Here's your daily audio briefing (updated weekdays):5:25L.A.'s DCFS director stepping down; Record-high gas; Santa Ana winds; LAX holiday surge; Homeless Angelenos – The P.M. Edition
Arts and Entertainment(Tim P. Whitby)
Stephen Sondheim, the Pulitzer Prize- and Tony Award-winning Broadway songwriter has died at age 91. His death occurred early this morning, according to Aaron Meier at DKC O&M, the producers of Company on Broadway.
Sondheim would have been the first to tell you he was a Broadway baby. As a teenager, he learned about theatrical songwriting from a master — Oscar Hammerstein, the author of Showboat and Oklahoma!, among others — and, by the time Sondheim was 27, he had his first show, West Side Story, on Broadway.
Even though he only wrote lyrics to Leonard Bernstein's music for West Side Story, it was the beginning of a remarkable career in which Sondheim — as lyricist and composer — elevated what was, essentially, a lighthearted, optimistic commercial entertainment into an art form.
Instead of fighting over parking at one of Southern California’s many malls, some shoppers had Thanksgiving leftovers for breakfast, then drove over to Magnolia Park in the city of Burbank.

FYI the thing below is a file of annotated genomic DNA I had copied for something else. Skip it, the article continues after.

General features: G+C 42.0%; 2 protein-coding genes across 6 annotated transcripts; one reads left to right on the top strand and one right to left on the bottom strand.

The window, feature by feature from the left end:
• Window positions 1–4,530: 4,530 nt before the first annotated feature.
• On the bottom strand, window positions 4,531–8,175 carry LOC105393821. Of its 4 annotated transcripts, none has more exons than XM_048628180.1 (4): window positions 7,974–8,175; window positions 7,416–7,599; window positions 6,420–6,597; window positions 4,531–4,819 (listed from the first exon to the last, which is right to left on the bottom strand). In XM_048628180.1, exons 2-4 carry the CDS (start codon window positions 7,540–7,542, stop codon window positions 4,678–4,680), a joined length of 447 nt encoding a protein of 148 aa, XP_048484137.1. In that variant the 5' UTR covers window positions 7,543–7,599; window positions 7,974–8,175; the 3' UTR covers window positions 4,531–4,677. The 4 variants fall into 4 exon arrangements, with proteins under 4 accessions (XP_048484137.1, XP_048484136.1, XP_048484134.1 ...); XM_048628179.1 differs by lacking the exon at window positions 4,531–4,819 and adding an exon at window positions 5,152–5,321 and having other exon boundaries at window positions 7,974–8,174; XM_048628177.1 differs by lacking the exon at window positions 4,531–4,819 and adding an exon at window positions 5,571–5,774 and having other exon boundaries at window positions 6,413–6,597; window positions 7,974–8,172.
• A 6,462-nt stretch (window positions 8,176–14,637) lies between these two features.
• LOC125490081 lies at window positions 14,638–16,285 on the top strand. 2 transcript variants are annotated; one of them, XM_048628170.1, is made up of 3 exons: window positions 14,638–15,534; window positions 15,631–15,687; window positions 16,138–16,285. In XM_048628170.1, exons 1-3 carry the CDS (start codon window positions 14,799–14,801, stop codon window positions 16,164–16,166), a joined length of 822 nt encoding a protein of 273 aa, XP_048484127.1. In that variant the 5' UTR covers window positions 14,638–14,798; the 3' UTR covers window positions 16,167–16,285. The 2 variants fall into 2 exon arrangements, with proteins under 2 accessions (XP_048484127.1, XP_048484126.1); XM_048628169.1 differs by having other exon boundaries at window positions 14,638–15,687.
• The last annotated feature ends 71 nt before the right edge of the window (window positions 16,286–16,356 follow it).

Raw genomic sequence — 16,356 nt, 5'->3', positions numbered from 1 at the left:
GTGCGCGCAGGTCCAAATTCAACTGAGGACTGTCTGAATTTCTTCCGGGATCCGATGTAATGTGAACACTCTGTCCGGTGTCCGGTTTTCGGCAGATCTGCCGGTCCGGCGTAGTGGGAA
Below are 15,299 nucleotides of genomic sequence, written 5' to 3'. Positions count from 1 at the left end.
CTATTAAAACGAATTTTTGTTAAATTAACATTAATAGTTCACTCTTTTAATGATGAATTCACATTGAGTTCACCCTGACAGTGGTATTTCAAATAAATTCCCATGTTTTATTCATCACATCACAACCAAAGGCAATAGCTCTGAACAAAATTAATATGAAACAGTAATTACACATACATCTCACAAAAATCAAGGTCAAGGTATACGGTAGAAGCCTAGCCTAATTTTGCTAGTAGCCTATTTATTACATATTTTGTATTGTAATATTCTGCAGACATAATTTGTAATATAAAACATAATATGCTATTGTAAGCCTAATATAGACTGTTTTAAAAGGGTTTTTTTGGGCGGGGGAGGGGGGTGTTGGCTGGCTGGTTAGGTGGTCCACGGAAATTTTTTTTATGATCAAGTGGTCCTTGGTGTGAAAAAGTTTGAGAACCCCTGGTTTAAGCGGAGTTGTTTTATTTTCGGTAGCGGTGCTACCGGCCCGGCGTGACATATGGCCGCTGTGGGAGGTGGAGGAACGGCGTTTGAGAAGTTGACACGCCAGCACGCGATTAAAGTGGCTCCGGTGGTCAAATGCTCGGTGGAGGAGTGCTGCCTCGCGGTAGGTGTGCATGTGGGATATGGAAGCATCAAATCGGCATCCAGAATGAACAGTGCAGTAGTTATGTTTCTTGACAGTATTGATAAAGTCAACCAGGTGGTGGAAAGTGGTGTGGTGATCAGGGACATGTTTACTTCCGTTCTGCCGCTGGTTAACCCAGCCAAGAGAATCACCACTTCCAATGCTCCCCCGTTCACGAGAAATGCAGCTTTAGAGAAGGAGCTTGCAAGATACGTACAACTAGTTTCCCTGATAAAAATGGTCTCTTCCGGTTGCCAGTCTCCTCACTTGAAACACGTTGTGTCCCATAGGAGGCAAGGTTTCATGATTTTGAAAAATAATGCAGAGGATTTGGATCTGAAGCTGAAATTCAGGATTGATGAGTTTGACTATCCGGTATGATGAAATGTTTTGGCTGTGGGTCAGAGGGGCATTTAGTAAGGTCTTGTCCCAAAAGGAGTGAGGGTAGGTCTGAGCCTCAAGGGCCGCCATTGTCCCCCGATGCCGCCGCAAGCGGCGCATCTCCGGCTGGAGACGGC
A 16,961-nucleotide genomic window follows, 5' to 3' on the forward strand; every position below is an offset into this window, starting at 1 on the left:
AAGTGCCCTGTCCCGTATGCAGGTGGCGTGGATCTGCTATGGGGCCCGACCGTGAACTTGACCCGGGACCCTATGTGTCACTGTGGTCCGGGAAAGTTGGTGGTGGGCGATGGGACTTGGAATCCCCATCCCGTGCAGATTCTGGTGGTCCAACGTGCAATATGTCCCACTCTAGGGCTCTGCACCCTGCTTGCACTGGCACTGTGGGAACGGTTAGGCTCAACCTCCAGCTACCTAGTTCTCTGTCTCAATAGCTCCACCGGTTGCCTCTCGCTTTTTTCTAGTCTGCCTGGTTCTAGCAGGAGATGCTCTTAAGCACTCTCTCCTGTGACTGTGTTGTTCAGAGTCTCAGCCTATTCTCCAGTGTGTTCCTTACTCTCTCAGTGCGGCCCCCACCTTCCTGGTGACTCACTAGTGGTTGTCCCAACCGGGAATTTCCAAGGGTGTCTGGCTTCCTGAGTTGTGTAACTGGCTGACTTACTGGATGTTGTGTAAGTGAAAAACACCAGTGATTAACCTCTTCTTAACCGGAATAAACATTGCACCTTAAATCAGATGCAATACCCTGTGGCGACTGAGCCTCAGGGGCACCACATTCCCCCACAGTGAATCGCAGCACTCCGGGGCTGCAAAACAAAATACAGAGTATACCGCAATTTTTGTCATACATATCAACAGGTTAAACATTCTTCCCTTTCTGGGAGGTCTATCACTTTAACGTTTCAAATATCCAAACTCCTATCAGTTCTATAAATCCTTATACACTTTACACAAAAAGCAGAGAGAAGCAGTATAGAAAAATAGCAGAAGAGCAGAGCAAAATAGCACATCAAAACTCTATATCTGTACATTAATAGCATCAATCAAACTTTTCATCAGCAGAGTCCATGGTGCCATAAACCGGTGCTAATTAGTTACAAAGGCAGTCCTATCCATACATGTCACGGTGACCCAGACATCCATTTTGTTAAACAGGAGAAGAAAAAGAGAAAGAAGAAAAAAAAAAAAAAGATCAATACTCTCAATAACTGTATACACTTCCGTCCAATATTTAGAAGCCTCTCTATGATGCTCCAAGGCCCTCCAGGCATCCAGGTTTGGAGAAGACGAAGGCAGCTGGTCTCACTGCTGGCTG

With the Verdugo Mountains looming above, the area has a small town feel. It’s the kind of place where local shopkeepers greet regulars by name. But it’s also the perfect place to find one-of-a-kind gifts. Within a few blocks, shoppers can stop by several antique and thrift shops.
It’s A Wrap! is one of those shops. There, clients can buy wardrobe items and props from actual movie and TV sets, most of which have barely been used. And with several vintage shops along the street, it’s the perfect spot to find one-of-a-kind gifts.
The mother of a 25-year-old-man who was shot in the back and killed by Los Angeles County Sheriff's Deputies just over a year ago is suing the county for assault and battery, negligence, false imprisonment and civil rights violations.
The shooting occurred on October 16, 2020 in the backyard of a Willowbrook home where a deputy had chased Fred Williams III from Mona Park.
Authorities say Williams, who had a gun in his hand, was running away and climbing over a fence when deputy Adrian Ines shot him eight times. The coroner determined Williams died from one bullet to the back.
Criminal Justice(YUKI IWAMURA)
The official start to holiday shopping comes with more Los Angeles Police officers patrolling high-end malls to deter smash-and-grab robberies. Prior to Thanksgiving, organized groups stole tens of thousands of dollars in merchandise here and at stores in the Bay Area.
Deputy Chief Alan Hamilton says there are more uniformed and undercover officers patrolling shopping areas.
Wednesday a security guard was attacked with bear spray during a "flash mob" robbery at the Westfield Topanga mall.
College apps for UCs and CSUs are due November 30, which means it’s crunch time for high school seniors.
On the east side of the city, one nonprofit took advantage of the Thanksgiving break to give students in the area crucial last-minute support.